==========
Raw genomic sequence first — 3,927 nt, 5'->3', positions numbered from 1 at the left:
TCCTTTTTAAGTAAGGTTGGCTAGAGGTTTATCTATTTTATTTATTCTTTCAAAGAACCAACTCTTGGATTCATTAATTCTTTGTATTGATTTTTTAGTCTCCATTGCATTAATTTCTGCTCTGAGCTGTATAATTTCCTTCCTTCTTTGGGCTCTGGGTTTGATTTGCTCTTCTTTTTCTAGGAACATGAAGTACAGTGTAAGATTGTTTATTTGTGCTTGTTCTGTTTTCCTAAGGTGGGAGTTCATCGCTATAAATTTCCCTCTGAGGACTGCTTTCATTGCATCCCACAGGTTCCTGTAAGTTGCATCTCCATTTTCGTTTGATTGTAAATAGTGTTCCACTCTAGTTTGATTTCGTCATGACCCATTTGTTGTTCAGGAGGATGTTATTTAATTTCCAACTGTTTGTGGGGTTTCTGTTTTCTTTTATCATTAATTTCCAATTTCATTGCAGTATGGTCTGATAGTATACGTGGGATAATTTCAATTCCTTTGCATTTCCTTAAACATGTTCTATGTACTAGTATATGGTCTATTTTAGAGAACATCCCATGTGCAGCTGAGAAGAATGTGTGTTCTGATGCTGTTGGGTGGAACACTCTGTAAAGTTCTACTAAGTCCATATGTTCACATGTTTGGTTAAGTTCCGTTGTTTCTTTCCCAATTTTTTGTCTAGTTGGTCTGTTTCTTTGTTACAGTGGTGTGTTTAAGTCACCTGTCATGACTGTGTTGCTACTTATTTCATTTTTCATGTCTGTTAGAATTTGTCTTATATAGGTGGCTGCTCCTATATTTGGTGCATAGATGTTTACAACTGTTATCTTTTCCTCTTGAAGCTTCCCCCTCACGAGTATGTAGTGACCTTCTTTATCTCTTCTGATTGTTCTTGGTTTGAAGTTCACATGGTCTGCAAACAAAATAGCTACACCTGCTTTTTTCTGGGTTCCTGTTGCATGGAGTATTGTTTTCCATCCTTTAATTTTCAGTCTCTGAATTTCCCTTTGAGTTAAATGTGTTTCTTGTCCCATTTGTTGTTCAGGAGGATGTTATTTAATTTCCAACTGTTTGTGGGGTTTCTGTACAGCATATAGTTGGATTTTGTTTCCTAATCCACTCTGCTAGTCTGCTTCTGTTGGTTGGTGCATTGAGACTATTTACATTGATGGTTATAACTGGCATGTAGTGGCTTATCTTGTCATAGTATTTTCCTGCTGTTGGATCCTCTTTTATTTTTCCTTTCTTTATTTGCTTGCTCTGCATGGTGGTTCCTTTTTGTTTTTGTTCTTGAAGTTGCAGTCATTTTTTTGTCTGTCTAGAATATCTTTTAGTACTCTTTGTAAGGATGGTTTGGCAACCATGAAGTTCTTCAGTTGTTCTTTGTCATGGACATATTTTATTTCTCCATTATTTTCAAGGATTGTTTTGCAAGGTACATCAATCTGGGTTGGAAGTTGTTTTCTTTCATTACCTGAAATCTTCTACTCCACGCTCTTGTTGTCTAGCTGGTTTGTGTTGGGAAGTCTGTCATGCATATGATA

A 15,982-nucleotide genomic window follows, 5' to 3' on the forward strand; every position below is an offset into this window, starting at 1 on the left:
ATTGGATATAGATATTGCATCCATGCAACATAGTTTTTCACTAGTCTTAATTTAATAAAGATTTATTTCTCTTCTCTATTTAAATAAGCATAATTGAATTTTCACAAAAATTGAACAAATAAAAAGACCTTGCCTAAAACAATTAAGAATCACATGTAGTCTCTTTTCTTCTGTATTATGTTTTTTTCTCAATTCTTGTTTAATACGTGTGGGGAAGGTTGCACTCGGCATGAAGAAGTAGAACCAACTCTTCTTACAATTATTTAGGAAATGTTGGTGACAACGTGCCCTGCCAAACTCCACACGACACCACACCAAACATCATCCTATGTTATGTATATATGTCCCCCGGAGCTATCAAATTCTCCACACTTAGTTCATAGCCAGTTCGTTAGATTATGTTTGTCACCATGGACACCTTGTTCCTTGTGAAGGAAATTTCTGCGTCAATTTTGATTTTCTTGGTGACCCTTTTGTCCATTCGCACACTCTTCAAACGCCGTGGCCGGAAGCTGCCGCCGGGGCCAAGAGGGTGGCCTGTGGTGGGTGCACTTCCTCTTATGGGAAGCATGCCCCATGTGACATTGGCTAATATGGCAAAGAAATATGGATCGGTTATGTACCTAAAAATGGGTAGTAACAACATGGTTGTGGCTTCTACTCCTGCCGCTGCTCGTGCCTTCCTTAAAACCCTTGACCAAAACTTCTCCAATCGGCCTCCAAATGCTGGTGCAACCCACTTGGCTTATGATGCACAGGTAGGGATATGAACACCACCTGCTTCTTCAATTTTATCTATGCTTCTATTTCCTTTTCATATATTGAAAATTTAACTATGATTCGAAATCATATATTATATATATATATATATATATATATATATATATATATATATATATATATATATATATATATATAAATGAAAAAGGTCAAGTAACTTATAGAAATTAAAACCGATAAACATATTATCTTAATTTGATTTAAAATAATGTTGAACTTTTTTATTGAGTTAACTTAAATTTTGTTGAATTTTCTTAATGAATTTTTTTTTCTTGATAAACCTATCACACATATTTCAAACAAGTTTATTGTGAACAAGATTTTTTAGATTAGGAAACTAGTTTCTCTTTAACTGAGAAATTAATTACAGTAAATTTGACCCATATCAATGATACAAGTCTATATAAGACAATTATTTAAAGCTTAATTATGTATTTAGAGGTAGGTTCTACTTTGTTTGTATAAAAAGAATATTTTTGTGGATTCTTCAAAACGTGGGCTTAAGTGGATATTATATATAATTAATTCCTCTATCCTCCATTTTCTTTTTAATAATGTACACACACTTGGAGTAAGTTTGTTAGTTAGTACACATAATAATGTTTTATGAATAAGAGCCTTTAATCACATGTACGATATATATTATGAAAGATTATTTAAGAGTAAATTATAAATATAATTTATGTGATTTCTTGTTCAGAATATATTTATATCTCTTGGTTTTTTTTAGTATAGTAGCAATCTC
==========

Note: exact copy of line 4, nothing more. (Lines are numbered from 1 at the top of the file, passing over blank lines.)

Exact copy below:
ATTGGATATAGATATTGCATCCATGCAACATAGTTTTTCACTAGTCTTAATTTAATAAAGATTTATTTCTCTTCTCTATTTAAATAAGCATAATTGAATTTTCACAAAAATTGAACAAATAAAAAGACCTTGCCTAAAACAATTAAGAATCACATGTAGTCTCTTTTCTTCTGTATTATGTTTTTTTCTCAATTCTTGTTTAATACGTGTGGGGAAGGTTGCACTCGGCATGAAGAAGTAGAACCAACTCTTCTTACAATTATTTAGGAAATGTTGGTGACAACGTGCCCTGCCAAACTCCACACGACACCACACCAAACATCATCCTATGTTATGTATATATGTCCCCCGGAGCTATCAAATTCTCCACACTTAGTTCATAGCCAGTTCGTTAGATTATGTTTGTCACCATGGACACCTTGTTCCTTGTGAAGGAAATTTCTGCGTCAATTTTGATTTTCTTGGTGACCCTTTTGTCCATTCGCACACTCTTCAAACGCCGTGGCCGGAAGCTGCCGCCGGGGCCAAGAGGGTGGCCTGTGGTGGGTGCACTTCCTCTTATGGGAAGCATGCCCCATGTGACATTGGCTAATATGGCAAAGAAATATGGATCGGTTATGTACCTAAAAATGGGTAGTAACAACATGGTTGTGGCTTCTACTCCTGCCGCTGCTCGTGCCTTCCTTAAAACCCTTGACCAAAACTTCTCCAATCGGCCTCCAAATGCTGGTGCAACCCACTTGGCTTATGATGCACAGGTAGGGATATGAACACCACCTGCTTCTTCAATTTTATCTATGCTTCTATTTCCTTTTCATATATTGAAAATTTAACTATGATTCGAAATCATATATTATATATATATATATATATATATATATATATATATATATATATATATATATATATATATATATAAATGAAAAAGGTCAAGTAACTTATAGAAATTAAAACCGATAAACATATTATCTTAATTTGATTTAAAATAATGTTGAACTTTTTTATTGAGTTAACTTAAATTTTGTTGAATTTTCTTAATGAATTTTTTTTTCTTGATAAACCTATCACACATATTTCAAACAAGTTTATTGTGAACAAGATTTTTTAGATTAGGAAACTAGTTTCTCTTTAACTGAGAAATTAATTACAGTAAATTTGACCCATATCAATGATACAAGTCTATATAAGACAATTATTTAAAGCTTAATTATGTATTTAGAGGTAGGTTCTACTTTGTTTGTATAAAAAGAATATTTTTGTGGATTCTTCAAAACGTGGGCTTAAGTGGATATTATATATAATTAATTCCTCTATCCTCCATTTTCTTTTTAATAATGTACACACACTTGGAGTAAGTTTGTTAGTTAGTACACATAATAATGTTTTATGAATAAGAGCCTTTAATCACATGTACGATATATATTATGAAAGATTATTTAAGAGTAAATTATAAATATAATTTATGTGATTTCTTGTTCAGAATATATTTATATCTCTTGGTTTTTTTTAGTATAGTAGCAATCTC